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Borax Crystal Heart Science Project

Borax Crystal Heart

Borax Crystal Heart

Grow borax crystals overnight to make a beautiful sparkling crystal heart. Use the borax crystal heart as a decoration or simply grow it as a fun crystal project.

Borax Crystal Heart Materials

  • borax
  • water
  • pipecleaner

Make a Borax Crystal Heart

  1. Shape the pipecleaner like a heart. It’s fine to have a ‘stem’ at the bottom of the heart, since this will give you a way to suspend the heart in the crystal growing solution. You can always clip it later with scissors or wire cutters.
  2. Prepare the crystal growing solution by stirring borax into boiling hot water until it stops dissolving. You can tell you have enough borax if a little powder starts to accumulate in the bottom of the container.
  3. Add food coloring, if desired. Alternatively, if you want a colored heart you can simply use colored pipecleaners.
  4. Place your heart shape into a container. It’s best if the heart doesn’t touch the sides or bottom of the container, which you can achieve by hanging the heart from a pencil or butter knife. However, you’ll get decent results just setting the heart into the container. 
  5. Pour the borax crystal solution into the container, being certain all of the heart is covered. Try to avoid getting any undissolved solid into this container.
  6. Allow the crystals to grow on the heart for several hours or overnight. When you are satisfied with the crystals on the heart, remove it from the crystal solution and allow it to dry. You can hang the heart as a decoration. The crystal heart may be stored wrapped in tissue paper.

Borax Crystal Flowers for a Spring or Easter Bouquet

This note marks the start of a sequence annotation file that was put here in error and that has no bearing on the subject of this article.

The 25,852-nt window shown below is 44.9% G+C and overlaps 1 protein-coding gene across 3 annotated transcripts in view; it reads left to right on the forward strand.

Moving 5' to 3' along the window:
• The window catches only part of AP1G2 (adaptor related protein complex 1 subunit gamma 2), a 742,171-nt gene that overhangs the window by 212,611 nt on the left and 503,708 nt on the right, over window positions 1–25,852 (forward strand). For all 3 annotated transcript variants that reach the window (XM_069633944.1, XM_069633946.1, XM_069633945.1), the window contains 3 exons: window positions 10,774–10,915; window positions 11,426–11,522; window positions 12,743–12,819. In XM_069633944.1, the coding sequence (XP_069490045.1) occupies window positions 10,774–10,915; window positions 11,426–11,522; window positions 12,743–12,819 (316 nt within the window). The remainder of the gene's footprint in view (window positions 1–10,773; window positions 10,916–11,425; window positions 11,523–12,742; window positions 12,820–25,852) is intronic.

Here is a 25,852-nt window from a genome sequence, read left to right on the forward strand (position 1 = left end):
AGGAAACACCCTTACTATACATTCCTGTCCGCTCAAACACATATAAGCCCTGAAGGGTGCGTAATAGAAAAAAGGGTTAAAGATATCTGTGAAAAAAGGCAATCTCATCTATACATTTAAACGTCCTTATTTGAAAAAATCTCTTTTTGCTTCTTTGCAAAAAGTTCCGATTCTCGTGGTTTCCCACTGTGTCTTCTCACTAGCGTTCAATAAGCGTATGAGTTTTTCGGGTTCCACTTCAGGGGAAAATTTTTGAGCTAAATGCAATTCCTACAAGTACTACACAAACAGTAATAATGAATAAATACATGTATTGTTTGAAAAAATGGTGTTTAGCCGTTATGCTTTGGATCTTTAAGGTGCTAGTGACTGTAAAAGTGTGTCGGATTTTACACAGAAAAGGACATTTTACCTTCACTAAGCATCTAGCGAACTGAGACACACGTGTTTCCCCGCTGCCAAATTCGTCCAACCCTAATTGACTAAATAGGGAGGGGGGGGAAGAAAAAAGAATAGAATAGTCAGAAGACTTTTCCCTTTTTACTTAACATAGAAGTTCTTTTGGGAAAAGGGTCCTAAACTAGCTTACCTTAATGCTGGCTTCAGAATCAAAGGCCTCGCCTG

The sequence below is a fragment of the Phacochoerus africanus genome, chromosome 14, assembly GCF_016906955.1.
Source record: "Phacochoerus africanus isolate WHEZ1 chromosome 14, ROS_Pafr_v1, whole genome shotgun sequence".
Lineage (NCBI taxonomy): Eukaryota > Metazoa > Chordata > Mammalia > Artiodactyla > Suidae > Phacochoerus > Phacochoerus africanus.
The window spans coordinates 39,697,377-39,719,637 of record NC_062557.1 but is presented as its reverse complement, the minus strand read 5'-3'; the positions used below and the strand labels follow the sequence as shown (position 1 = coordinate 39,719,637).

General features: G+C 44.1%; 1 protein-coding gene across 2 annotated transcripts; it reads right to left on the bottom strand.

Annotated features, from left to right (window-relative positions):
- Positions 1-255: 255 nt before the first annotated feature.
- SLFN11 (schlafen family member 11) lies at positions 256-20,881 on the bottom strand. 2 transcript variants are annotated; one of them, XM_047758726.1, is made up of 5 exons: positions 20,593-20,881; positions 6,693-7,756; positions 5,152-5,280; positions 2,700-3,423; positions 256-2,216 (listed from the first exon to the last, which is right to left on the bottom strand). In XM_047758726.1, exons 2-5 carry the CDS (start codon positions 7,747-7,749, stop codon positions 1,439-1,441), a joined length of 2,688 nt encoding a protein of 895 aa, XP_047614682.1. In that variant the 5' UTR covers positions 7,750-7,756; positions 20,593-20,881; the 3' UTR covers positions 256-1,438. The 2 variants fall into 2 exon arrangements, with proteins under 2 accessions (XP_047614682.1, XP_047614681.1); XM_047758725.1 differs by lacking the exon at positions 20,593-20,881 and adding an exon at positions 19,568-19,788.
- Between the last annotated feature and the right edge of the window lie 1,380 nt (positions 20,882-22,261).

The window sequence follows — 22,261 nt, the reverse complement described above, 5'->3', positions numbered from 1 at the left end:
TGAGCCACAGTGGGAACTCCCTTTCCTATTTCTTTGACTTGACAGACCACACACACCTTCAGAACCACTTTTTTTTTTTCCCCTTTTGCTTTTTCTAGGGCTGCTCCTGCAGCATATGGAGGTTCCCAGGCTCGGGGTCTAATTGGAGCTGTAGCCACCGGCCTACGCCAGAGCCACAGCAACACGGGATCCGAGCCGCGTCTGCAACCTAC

Grow pretty borax crystal flowers. These colorful flowers only take a few minutes to set up and a couple of hours to grow. It’s a fun project for kids and a great way to decorate with flowers that won’t ever wilt.

Borax Crystal Flower Materials

Spring Crystal Flowers

Spring Crystal Flowers (pipecleaners and borax)

Now, I recommend borax because it’s super-easy to grow the crystals, but if you can’t get hold of this chemical, you can use sugar, Epsom salts, alum, or table salt. The basic process is the same, no matter which substance you use. The difference is the size and shape of the crystals and how long it takes for them to form. Don’t be afraid to experiment!

  • colored pipecleaners (chenille craft sticks)
  • borax (or whatever you’re using)
  • water
  • tall glass
  • pencil
  • scissors or wire snips

Grow Crystal Flowers

  • The first step is to form the flowers. You can be as creative as you like, so long as the finished flower fits inside the glass, which will hold your crystal solution. I made the flowers shown here by spiraling pipecleaners around a pencil. Then I twisted one end of the “flower” to a green pipecleaner to form a stem. I made a couple of flowers this way and even a leaf. Use the scissors or wire snips to cut away excess flower-colored pipecleaner, but keep the green stems nice and long.
  • Turn your “bouquet” upside down and put it in the glass. Wrap the stem around the pencil and adjust the pipecleaner flowers so they don’t touch the bottom of the glass. It’s also best if they don’t touch the sides of the glass or each other, because they’ll stick together as crystals grow.
  • Remove the flowers/pencil from the glass.
  • Next, make the crystal growing solution. To do this, boil enough water to fill your glass. I used a tea kettle, but you can microwave the water in a microwave-safe bowl or run water through your coffee maker, etc.